Associations between Net Gastrointestinal Alkali Absorption, 24-Hour Urine Lithogenic Factors, and Kidney Stones

Document Type


Publication Date



Nephrology & Transplantation

Journal Title

Clinical journal of the American Society of Nephrology : CJASN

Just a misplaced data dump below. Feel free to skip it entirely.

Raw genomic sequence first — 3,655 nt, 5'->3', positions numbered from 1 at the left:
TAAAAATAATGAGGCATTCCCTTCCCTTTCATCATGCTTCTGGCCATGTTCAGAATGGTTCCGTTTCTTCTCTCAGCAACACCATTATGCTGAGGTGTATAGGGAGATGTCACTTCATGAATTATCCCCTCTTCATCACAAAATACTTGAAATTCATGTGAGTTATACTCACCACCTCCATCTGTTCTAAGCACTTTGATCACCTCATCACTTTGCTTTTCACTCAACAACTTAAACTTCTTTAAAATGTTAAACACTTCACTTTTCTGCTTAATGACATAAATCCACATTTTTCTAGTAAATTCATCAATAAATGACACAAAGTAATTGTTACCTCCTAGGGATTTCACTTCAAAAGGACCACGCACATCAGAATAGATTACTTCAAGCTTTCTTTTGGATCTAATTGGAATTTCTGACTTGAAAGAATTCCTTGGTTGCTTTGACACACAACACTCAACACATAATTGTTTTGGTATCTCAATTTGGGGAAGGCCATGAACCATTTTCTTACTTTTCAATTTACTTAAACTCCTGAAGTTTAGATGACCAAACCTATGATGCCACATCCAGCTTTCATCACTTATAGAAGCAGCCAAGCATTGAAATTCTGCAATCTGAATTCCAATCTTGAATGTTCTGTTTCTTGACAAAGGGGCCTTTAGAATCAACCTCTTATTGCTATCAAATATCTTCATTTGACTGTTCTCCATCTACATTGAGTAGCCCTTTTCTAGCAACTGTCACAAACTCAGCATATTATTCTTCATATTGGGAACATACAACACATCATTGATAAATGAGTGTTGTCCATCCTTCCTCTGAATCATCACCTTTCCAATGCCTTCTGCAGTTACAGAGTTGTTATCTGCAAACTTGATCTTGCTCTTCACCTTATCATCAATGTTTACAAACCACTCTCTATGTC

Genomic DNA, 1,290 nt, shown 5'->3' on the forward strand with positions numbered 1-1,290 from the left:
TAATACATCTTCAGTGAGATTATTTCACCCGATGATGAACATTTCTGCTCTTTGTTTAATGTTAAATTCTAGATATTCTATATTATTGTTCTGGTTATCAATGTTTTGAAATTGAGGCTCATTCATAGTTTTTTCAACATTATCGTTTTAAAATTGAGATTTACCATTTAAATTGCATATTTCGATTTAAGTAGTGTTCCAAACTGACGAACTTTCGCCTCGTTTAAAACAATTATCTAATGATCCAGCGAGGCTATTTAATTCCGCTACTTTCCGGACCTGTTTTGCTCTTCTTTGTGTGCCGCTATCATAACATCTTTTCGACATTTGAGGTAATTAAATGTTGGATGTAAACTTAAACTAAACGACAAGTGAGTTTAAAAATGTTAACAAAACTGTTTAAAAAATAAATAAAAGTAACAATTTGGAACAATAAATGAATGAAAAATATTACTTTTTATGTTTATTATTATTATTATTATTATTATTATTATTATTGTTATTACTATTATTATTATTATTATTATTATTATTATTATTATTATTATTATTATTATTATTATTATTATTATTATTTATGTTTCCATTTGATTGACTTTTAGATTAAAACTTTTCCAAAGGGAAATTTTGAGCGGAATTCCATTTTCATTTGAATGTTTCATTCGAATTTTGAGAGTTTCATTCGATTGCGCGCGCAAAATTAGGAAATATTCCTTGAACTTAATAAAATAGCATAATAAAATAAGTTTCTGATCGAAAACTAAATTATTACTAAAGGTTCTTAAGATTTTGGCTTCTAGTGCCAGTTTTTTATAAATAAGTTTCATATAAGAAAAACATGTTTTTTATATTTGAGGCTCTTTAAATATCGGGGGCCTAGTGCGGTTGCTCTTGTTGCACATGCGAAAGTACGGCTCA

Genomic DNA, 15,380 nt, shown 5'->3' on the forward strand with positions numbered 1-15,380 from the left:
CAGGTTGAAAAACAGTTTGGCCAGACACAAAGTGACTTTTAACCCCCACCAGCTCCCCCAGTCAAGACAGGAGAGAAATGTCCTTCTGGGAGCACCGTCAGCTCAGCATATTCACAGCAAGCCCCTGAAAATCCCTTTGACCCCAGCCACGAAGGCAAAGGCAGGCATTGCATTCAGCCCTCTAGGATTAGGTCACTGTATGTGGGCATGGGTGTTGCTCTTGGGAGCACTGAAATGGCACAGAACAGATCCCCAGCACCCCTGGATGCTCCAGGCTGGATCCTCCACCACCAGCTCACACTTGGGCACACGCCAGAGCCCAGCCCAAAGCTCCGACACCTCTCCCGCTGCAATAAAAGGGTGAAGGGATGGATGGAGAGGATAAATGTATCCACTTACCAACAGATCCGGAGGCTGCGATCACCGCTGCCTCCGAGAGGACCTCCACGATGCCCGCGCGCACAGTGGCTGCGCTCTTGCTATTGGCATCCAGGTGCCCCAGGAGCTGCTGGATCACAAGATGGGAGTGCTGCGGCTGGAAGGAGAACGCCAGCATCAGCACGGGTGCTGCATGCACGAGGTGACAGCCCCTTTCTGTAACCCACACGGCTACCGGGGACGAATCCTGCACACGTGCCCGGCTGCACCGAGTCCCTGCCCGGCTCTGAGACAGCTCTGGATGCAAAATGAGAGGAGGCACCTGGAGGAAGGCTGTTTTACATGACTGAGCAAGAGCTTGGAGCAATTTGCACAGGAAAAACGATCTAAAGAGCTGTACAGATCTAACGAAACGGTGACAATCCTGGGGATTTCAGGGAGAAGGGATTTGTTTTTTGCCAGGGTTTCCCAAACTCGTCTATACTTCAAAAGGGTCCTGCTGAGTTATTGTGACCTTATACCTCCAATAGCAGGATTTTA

BACKGROUND: It is not clear whether kidney stone formers have an abnormal handling of alkali and acid precursors in the gut, which might affect urine composition and ultimately stone formation. In this study, we aimed to investigate the determinants of net gastrointestinal alkali absorption and its associations with key urinary parameters in a large group of stone formers and non-stone formers. METHODS: Data from three independent cohorts with at least one 24-hour urine collection. We explored potential determinants of net gastrointestinal alkali absorption and the association between net gastrointestinal alkali absorption, urinary parameters, and stone former status. Finally, we estimated the proportion of the association between urine parameters and stone former status explained by differences in net gastrointestinal alkali absorption. RESULTS: The analysis included 6,067 participants (1,102 men and 4,965 women; 698 and 1,804 of whom were stone formers, respectively). Average net gastrointestinal alkali absorption values were consistently lower in stone formers across the three cohorts (from -15.0 to -4.9 mEq/d). Age was directly associated with net gastrointestinal alkali absorption, whereas BMI and net endogenous acid production were inversely associated. Net gastrointestinal alkali absorption was inversely associated with supersaturation for calcium oxalate, uric acid and renal net acid excretion, and directly associated with supersaturation for calcium phosphate (CaP), urine pH and citrate. The odds of being a stone former were 15% (13 to 17%) lower per 10 mEq/24h higher net gastrointestinal alkali absorption. Differences in net gastrointestinal alkali absorption explained a modest amount of the of the differences between stone formers and non-stone formers for supersaturation for calcium oxalate (6.3%), and a sizable amount for supersaturation for uric acid (15.2%), urine pH (38.3%), citrate (26.2%) and renal net acid excretion (63.4%). CONCLUSIONS: Kidney stone formers have lower net gastrointestinal alkali absorption, and this explains differences in urine composition and the likelihood of stone formation.